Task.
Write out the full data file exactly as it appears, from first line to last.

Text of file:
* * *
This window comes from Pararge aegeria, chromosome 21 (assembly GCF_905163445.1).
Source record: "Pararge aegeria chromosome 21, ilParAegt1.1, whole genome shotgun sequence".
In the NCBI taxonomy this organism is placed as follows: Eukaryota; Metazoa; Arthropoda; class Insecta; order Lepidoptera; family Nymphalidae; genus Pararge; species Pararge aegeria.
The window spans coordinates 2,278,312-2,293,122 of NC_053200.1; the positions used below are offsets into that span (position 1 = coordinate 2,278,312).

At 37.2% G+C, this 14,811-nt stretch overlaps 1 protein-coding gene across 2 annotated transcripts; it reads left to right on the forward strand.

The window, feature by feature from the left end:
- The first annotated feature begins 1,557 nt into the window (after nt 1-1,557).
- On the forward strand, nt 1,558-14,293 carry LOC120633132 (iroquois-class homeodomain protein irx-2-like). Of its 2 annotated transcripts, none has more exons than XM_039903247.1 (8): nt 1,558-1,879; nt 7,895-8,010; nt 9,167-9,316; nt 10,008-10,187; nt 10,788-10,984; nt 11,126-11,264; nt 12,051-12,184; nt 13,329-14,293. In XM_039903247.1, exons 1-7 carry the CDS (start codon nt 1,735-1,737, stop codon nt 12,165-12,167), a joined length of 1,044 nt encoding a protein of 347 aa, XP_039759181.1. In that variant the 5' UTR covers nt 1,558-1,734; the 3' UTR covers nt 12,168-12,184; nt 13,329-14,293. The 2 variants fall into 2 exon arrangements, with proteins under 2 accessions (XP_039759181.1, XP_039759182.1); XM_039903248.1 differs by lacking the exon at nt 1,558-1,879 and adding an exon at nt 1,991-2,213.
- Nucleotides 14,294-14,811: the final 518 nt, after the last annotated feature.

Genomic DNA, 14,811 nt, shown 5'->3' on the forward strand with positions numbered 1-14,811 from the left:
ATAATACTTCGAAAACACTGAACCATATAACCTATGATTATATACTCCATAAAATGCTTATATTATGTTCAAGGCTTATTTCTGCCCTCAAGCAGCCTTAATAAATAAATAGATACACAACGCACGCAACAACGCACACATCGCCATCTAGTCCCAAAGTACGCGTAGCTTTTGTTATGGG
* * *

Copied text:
This window comes from Pararge aegeria, chromosome 21 (assembly GCF_905163445.1).
Source record: "Pararge aegeria chromosome 21, ilParAegt1.1, whole genome shotgun sequence".
In the NCBI taxonomy this organism is placed as follows: Eukaryota; Metazoa; Arthropoda; class Insecta; order Lepidoptera; family Nymphalidae; genus Pararge; species Pararge aegeria.
The window spans coordinates 2,278,312-2,293,122 of NC_053200.1; the positions used below are offsets into that span (position 1 = coordinate 2,278,312).

At 37.2% G+C, this 14,811-nt stretch overlaps 1 protein-coding gene across 2 annotated transcripts; it reads left to right on the forward strand.

The window, feature by feature from the left end:
- The first annotated feature begins 1,557 nt into the window (after nt 1-1,557).
- On the forward strand, nt 1,558-14,293 carry LOC120633132 (iroquois-class homeodomain protein irx-2-like). Of its 2 annotated transcripts, none has more exons than XM_039903247.1 (8): nt 1,558-1,879; nt 7,895-8,010; nt 9,167-9,316; nt 10,008-10,187; nt 10,788-10,984; nt 11,126-11,264; nt 12,051-12,184; nt 13,329-14,293. In XM_039903247.1, exons 1-7 carry the CDS (start codon nt 1,735-1,737, stop codon nt 12,165-12,167), a joined length of 1,044 nt encoding a protein of 347 aa, XP_039759181.1. In that variant the 5' UTR covers nt 1,558-1,734; the 3' UTR covers nt 12,168-12,184; nt 13,329-14,293. The 2 variants fall into 2 exon arrangements, with proteins under 2 accessions (XP_039759181.1, XP_039759182.1); XM_039903248.1 differs by lacking the exon at nt 1,558-1,879 and adding an exon at nt 1,991-2,213.
- Nucleotides 14,294-14,811: the final 518 nt, after the last annotated feature.

Genomic DNA, 14,811 nt, shown 5'->3' on the forward strand with positions numbered 1-14,811 from the left:
ATAATACTTCGAAAACACTGAACCATATAACCTATGATTATATACTCCATAAAATGCTTATATTATGTTCAAGGCTTATTTCTGCCCTCAAGCAGCCTTAATAAATAAATAGATACACAACGCACGCAACAACGCACACATCGCCATCTAGTCCCAAAGTACGCGTAGCTTTTGTTATGGG